The US House of Representatives on 16 November 2017 approved H.R. 1, Tax Cuts and Jobs Act), containing a broad package of tax cuts affecting businesses, individuals and families. Reuters said this has moved Republicans and President Donald Trump an important step closer to the biggest tax code overhaul in a generation.
The largely party-line 227-205 vote in the House has shifted the tax debate to the US Senate, where that chamber’s separate own tax reform bill has already encountered resistance from some Republicans.
“Passing this bill is the single biggest thing we can do to grow the economy, to restore opportunity, to help these middle-class families that are struggling,” House Speaker Paul Ryan told lawmakers before the vote.
Congress has not thoroughly overhauled the sprawling US tax code since Republican Ronald Reagan was President. The House measure is not as comprehensive as Reagan’s 1986 sweeping package, but it is more ambitious than anything since then.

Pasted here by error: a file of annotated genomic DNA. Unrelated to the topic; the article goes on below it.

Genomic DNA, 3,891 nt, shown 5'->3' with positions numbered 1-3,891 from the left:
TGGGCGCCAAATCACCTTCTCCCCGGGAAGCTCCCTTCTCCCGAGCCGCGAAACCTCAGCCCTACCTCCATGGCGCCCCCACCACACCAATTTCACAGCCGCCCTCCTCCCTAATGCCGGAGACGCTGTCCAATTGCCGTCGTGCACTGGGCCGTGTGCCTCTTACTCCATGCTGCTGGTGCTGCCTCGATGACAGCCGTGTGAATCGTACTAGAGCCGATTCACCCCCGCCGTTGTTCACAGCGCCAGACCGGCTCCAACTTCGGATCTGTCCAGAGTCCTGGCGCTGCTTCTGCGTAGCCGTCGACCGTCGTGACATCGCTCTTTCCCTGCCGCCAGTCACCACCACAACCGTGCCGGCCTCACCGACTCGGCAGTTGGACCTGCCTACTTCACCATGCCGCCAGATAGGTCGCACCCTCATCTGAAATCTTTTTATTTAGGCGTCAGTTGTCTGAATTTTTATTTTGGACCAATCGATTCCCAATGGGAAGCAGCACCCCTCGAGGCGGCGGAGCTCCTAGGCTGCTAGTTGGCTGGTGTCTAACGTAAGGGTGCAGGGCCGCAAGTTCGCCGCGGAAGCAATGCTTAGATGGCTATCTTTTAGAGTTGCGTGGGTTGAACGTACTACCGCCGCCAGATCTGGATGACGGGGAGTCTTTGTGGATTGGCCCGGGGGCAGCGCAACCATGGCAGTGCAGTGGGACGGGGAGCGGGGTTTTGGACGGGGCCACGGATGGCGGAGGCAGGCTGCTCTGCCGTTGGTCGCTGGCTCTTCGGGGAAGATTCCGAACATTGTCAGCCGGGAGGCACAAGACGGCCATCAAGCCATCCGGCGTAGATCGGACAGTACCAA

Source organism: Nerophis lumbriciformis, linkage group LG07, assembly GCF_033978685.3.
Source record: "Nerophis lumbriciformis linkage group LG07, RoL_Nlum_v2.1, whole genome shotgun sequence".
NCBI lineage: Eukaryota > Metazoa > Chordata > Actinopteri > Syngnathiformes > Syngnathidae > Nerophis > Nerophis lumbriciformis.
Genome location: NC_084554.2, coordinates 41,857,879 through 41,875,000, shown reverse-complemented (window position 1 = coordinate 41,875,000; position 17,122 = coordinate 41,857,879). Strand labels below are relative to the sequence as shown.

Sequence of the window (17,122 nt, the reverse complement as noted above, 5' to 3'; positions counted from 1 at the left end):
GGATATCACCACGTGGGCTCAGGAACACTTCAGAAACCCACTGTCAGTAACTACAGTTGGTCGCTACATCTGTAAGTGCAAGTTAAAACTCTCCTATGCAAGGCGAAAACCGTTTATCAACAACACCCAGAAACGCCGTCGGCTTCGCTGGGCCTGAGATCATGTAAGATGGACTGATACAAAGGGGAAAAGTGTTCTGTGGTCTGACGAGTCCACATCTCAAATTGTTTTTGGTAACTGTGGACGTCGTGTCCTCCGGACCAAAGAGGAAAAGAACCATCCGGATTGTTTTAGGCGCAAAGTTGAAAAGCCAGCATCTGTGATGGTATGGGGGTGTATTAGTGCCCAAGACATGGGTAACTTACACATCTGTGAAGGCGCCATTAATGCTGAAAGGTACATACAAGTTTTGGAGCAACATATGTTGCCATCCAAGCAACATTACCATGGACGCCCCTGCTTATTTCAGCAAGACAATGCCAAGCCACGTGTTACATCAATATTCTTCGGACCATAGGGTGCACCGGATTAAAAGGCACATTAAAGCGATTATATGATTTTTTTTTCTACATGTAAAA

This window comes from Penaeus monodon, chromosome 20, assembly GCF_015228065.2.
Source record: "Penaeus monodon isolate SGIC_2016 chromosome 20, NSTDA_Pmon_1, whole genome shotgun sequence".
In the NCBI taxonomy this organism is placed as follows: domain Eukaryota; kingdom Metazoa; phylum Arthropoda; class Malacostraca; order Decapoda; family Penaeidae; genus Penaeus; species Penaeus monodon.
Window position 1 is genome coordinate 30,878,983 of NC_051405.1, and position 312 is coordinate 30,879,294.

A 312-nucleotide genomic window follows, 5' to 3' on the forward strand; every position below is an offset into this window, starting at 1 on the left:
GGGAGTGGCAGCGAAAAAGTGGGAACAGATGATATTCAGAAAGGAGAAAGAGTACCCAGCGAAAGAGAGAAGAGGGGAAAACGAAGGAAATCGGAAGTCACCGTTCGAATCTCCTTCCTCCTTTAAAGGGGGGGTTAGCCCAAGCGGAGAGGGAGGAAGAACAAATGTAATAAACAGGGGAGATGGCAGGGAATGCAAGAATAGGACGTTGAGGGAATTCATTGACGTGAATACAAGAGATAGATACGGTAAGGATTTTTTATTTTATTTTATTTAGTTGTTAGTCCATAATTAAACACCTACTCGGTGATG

Reuters said the path forward for the tax plan in the Senate, where Republicans have a narrow majority, is fraught with political obstacles involving the US federal deficit, healthcare and the distribution of tax benefits. The tax reform package will be a challenge in the 100-seat Senate, where Republicans can lose no more than 2 votes from their 52-48 majority if they hope to enact tax reform.
Senate Republican tax writers made the risky decision to tie their plan to a repeal of the requirement for people to get healthcare insurance under former President Barack Obama’s Affordable Care Act. That exposed the tax initiative to the same political forces that wrecked Republicans’ anti-Obamacare push earlier this year, Reuters said.
The Senate version has already faced criticism from several Republican lawmakers, including Senator Susan Collins, who helped sink the Republican effort to repeal Obamacare.
The House bill, which is estimated to increase the federal deficit by nearly US$1.5 trillion over 10 years, would consolidate individual and family tax brackets to 4 from 7 and reduce the corporate tax rate from 35% to 20%, plus introduce a host of major international tax reforms.
The House and Senate versions will eventually have to be reconciled before they can be sent to President Trump’s desk for his signature. “We’ll find a middle ground and we’ll get it to the President’s desk … This is a big deal for us,” Republican Representative Tom Cole told MSNBC.